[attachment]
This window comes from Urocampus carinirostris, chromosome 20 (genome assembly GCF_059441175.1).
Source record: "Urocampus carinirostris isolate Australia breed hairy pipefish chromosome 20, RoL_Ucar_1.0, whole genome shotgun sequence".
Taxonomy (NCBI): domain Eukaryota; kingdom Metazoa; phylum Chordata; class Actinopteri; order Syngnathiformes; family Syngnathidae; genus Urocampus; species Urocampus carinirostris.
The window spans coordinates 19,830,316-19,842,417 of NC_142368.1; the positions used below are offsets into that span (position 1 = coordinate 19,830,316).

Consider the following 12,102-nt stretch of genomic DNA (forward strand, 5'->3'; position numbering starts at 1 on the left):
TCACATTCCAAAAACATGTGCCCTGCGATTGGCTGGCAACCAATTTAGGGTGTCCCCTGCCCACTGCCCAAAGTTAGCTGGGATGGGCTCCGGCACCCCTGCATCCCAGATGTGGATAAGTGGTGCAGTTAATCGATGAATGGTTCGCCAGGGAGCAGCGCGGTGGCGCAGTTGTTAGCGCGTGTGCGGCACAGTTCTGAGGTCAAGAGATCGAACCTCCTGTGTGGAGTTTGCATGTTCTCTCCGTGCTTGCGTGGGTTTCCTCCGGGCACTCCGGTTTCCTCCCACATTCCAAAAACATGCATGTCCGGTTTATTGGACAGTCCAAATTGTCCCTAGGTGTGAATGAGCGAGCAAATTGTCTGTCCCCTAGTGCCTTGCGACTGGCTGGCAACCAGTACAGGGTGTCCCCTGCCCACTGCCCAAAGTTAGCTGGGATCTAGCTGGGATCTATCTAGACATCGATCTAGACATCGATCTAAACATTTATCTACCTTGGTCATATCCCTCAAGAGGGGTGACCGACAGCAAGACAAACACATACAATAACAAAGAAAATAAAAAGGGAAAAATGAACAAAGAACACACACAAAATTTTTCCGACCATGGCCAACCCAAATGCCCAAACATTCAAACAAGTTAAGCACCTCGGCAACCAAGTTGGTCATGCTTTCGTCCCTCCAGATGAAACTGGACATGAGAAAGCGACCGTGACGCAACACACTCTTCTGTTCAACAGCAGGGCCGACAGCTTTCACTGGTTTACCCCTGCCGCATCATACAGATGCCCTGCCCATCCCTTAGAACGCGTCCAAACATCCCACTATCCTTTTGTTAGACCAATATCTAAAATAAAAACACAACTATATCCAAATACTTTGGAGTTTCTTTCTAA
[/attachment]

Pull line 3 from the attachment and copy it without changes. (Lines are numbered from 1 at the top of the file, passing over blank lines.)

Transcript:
Taxonomy (NCBI): domain Eukaryota; kingdom Metazoa; phylum Chordata; class Actinopteri; order Syngnathiformes; family Syngnathidae; genus Urocampus; species Urocampus carinirostris.